T2-weighted magnetic resonance image (MRI) of the T2-weighted magnetic resonance image (MRI) of the brain showing the presence of increased signal as a result of edema in the right frontal region; subsequent studies found a cysticercus in that location.
Magnetic resonance image (MRI) of the brain in a p Magnetic resonance image (MRI) of the brain in a patient who presented with an episode of generalized tonic-clonic seizure. Note the cyst in the left parieto-occipital region with perilesional edema.

Magnetic resonance studies are also more helpful in the evaluation of cystic degeneration and pericystic inflammatory reaction. Findings on MRI include the following:

  • Vesicular stage: Cysts follow the cerebrospinal fluid (CSF) signal. T2 hyperintense scolex may be seen, no edema, and usually no enhancement.

  • Colloidal stage: Cysts are hyperintense to the CSF. There is surrounding edema, and the cyst wall enhances.

  • Nodular-granular stage: The cyst wall thickens and retracts, there is a decrease in edema, and nodular or ring enhancement is present.

Brain Biopsy

Only in extreme cases of neurocysticercosis is a brain biopsy necessary. A trial of anticysticercal drugs with follow-up imaging shortly thereafter (ie, 2 months) is recommended before considering biopsy.

Histologic Features

A cysticercus is a liquid-filled vesicle with a 3-layer wall and scolex, although the scolex may not be found. The parasite can adopt 3 different presentations in the nervous system—cystic, racemose, and mixed form.

The cystic form refers to the presence of cysts anywhere in the brain; the cysts are approximately 7 mm in diameter and may be single or multiple. Their most frequent locations are the leptomeninges and the cerebral cortex.

The racemose form refers to the presence of multiple cysts in the basal cisterns where the vesicles can have different sizes, and the cysts can be attached to the meninges[13] ; they do not have a scolex. Because of their location, the racemose form can produce hydrocephalus, which is caused by inflammation of meninges with subsequent fibrosis and obstruction. Sometimes they give the impression of an "infiltrative" aspect (Trelles "canceriform" presentation[17] ).

The mixed form refers to the presence of both of the cystic and racemose forms.

 

Treatment

Approach Considerations

Treatment of neurocysticercosis depends upon the viability of the cyst and its complications.[5] Management includes symptomatic treatment as well as treatment directed against the parasite.[18]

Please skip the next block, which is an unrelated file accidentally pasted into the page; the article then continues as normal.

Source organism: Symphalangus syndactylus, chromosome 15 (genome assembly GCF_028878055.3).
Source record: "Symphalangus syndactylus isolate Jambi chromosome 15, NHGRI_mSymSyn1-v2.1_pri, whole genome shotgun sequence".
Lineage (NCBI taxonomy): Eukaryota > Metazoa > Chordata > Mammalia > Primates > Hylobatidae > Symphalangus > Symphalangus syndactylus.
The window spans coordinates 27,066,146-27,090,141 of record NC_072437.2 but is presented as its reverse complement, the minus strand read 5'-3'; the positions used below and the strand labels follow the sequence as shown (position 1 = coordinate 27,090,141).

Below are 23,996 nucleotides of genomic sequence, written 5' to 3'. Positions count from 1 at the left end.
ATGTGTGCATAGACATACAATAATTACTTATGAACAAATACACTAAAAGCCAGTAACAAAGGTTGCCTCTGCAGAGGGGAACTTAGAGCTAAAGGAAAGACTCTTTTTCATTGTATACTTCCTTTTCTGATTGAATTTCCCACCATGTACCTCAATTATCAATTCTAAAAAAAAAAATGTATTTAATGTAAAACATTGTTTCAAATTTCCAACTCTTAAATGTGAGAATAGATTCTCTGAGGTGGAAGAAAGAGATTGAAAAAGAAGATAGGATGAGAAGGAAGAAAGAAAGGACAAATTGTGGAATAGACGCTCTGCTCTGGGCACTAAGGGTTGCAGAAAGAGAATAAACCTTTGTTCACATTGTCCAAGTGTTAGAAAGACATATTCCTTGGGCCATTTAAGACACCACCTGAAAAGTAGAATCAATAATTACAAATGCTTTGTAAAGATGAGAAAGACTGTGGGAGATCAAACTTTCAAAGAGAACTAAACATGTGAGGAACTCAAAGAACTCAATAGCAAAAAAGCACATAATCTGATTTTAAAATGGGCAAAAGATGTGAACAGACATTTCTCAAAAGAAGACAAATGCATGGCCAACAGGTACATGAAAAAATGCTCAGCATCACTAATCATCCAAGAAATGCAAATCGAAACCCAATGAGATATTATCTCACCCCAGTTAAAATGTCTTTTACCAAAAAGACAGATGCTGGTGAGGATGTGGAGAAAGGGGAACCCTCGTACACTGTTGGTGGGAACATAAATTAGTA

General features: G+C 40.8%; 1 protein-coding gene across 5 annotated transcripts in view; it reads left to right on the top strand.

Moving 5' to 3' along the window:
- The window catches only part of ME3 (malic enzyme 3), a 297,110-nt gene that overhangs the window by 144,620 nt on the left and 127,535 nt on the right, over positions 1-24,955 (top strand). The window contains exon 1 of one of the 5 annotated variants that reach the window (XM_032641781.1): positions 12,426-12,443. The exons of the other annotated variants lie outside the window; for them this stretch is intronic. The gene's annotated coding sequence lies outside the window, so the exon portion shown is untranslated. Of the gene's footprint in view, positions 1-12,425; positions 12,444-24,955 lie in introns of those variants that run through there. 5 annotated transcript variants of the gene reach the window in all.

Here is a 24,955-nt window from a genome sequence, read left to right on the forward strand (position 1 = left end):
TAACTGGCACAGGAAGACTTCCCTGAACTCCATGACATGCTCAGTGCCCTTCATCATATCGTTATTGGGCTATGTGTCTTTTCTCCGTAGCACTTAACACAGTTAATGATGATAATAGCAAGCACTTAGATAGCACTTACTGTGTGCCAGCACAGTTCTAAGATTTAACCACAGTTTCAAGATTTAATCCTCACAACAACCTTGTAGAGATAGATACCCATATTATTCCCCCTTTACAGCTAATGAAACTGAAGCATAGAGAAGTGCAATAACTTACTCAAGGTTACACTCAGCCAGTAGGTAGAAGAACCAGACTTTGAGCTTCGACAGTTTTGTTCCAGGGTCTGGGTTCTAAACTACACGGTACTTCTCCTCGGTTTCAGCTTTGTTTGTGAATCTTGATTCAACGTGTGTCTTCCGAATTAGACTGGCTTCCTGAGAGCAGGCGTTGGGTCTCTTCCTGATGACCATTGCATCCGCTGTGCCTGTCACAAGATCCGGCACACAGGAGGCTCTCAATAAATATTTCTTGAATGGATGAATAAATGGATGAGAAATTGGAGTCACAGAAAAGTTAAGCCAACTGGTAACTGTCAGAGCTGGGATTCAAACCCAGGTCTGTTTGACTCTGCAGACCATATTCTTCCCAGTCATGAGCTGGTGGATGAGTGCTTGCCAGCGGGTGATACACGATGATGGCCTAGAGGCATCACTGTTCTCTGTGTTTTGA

Dead Parasite

If the parasite is dead, the treatment is directed primarily against the symptoms (eg, anticonvulsants for management of seizures). Monotherapy is usually sufficient. Duration of the treatment remains undefined, and depends neither on the type of seizure at presentation nor on other risk factors for recurrence, such as age at onset and number of seizures before diagnosis. Calcification remains an epileptogenic focus. Treating patients with viable cysts with a course of anticysticercal drugs in order to achieve better control of seizures is common practice.

Viable or Active Parasite

If the parasite is viable or active and the patient has vasculitis, arachnoiditis, or encephalitis, a course of steroids or immunosuppressants is recommended before the use of anticysticercal drugs. Antiparasitic treatment[6] with albendazole is also useful in cysticercosis of the racemose type.

If only parenchymal, subarachnoid, or spinal cysts are present without the complications mentioned previously (eg, chronic epilepsy, headaches, neurologic deficits related to strokes, and hydrocephalus), anticysticercal treatment can be considered, with the concomitant use of steroids, even in patients with massive brain infection. Reports indicate that multiple trials with anticysticercal treatment may be required for giant subarachnoid cysts.

Guidelines issued in April 2013 by the American Academy of Neurology recommend use of albendazole plus a corticosteroid for the treatment of parenchymal neurocysticercosis.[1] The guideline, which is also endorsed by the American Epilepsy Society, recommends treatment with albendazole (400 mg twice daily for adults or weight-based dosing for either adults or children) plus either dexamethasone or prednisolone to decrease the number of active lesions on brain imaging studies and reduce long-term seizure frequency.[2]

A double-blind, placebo-controlled study showed that in patients with seizures due to viable parenchymal cysts, antiparasitic therapy decreases the burden of parasites and is safe and effective, at least in reducing the number of seizures with generalization.[7]